One of the major risk lessons learnt from last year’s London Borough Market terrorist attack was how non-damaged businesses suffered in the aftermath of the attack due to the Police cordon. Being unable to trade while the area was cordoned off for days, many businesses in the area but not directly at the scene incurred losses.

Crowded places have become an attractive target for international and “home-grown” terrorists, and terrorism insurance has rapidly emerged as one of insurance’s hottest products. In response, the Government has expressed its intention to have the law revised and enable Pool Re to extend the terrorism reinsurance scheme to include non-damage business interruption cover.

Many businesses, particularly outside of the large cities, still don’t consider cover is important for their business. Lone wolf attacks have become more prevalent and may not be limited to city central areas. Whilst property damage may be minimal, the potential losses to a small business from “denial of access” while authorities undertake thorough investigations may be extensive and may possibly threaten the future of the business.

The definition of terrorism insurance by the legislation governing Pool Re is that attacks must be committed by individuals connected with an organisation which is seeking to influence or overthrow a government by force or violence. An attack must be defined as an act of terrorism by HM Treasury. The 1993 Act currently only triggers compensation claims if physical damage occurred to commercial property – meaning that businesses, inside a police cordon, that suffer financial loss due to not being able to access their property or trade, were only covered if there was physical damage during a terrorist attack. For example, businesses surrounding Borough Market are having difficulty getting insurance claims paid for this very reason and this is a gap that Pool Re was keen to close.

In April 2018 there was an important breakthrough. Pool Re extended its cover to include material damage and direct business  interruption, acts of cyber / remote digital interference caused by acts of terrorism.

Another case, which was not classed as a terrorist attack is the Salisbury incident earlier this year where many businesses remained closed months after the incident. These businesses, and others affected by people staying away from Salisbury’s retail and tourism centres, will almost certainly have been unable to cover their losses, as risks would invariably have been excluded by all commercial insurance policies. In its latest Terrorism Frequency Report, Pool Re, the UK’s government-backed terrorism reinsurer , has reported that the losses suffered by Salisbury businesses in the wake of the nerve agent attack have exposed an oversight in the way in which insurers cover terrorism risks. Local attractions and businesses saw footfall reduce drastically. Salisbury Cathedral, a huge tourist attraction, saw footfall drop by 40% in the week immediately after the incident and a month after the attack, the visitor rate was still down 20% and income was down 24%.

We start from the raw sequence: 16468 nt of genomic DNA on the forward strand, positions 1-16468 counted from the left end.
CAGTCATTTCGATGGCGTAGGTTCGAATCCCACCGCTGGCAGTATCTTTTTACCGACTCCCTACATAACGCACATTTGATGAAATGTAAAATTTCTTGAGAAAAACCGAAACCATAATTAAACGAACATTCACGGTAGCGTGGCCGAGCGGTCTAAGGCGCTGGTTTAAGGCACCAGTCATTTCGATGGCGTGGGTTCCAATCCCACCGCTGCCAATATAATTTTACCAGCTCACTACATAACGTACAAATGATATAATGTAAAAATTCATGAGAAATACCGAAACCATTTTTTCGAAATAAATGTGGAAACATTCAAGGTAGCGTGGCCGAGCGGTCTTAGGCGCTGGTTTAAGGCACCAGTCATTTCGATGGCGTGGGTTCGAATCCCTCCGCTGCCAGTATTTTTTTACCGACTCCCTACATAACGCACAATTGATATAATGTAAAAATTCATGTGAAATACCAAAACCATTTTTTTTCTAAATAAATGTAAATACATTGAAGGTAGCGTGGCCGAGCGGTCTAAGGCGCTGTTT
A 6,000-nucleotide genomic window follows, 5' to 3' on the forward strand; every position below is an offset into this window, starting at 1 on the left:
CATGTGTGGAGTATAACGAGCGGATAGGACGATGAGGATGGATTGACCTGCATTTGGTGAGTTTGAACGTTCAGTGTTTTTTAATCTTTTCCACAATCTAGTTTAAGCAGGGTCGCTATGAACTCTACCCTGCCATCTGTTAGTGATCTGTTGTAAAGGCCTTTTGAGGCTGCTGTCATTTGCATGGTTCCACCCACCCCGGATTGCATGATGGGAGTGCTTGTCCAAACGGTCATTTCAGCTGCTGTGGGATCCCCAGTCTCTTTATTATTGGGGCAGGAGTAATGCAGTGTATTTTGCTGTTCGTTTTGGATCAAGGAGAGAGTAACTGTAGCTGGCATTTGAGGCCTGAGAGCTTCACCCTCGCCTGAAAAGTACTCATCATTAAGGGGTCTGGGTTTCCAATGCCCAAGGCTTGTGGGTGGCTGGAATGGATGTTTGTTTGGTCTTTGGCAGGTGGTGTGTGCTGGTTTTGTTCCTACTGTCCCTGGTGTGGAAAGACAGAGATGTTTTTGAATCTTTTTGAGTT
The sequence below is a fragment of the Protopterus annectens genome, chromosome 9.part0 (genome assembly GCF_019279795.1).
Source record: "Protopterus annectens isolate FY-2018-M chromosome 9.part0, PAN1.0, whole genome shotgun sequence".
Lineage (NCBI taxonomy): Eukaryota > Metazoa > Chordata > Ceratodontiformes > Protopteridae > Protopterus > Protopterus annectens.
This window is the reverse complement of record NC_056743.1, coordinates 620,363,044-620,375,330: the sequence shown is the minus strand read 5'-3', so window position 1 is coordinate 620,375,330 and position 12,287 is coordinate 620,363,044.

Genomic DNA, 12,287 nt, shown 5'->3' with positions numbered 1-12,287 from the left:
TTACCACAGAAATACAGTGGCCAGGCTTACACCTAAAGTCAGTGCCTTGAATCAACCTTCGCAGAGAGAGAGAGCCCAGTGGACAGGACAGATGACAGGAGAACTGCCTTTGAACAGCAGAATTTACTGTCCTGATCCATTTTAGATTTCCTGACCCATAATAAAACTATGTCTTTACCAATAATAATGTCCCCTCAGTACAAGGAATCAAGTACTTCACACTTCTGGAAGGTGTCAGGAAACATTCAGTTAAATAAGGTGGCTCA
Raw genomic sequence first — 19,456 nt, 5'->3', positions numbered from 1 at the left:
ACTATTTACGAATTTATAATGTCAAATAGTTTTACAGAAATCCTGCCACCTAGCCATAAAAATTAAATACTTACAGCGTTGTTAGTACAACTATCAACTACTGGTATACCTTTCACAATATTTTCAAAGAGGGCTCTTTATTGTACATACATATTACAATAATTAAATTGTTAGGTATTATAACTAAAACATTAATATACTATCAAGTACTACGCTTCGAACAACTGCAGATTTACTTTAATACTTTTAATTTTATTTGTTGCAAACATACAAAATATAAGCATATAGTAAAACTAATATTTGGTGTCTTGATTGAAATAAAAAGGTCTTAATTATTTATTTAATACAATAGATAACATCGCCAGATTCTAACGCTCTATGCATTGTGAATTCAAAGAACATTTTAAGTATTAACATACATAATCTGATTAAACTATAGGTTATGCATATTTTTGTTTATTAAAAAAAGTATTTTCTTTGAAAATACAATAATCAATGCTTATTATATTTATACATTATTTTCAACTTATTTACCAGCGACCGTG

The significant interruption to business in Salisbury raises some interesting issues for business interruption (BI) insurance policies as traditional commercial property and business interruption policies do not offer such cover.

Business Interruption policies have traditionally been triggered by damage events like fire or storm, but have in many cases now been extended to cover other causes of interruption like closure of an area due to a crime scene or infectious disease. Business Interruption policies have deliberately excluded risks related to war and the use of Chemical, Biological, Radiological, Nuclear attacks due to the sheer magnitude of potential losses, which would be more appropriately funded by other means, such as the Government. The Salisbury incident, whilst not declared a terrorist attack, can have far-reaching financial consequences for local business owners and residents.

Businesses can be confident they will be covered in the unfortunate event of a terrorist attack, and back up and running quickly – but only if they are covered! To discuss non-damage denial of access cover for your business please contact GPS Insurance Brokers on 020 8207 7385.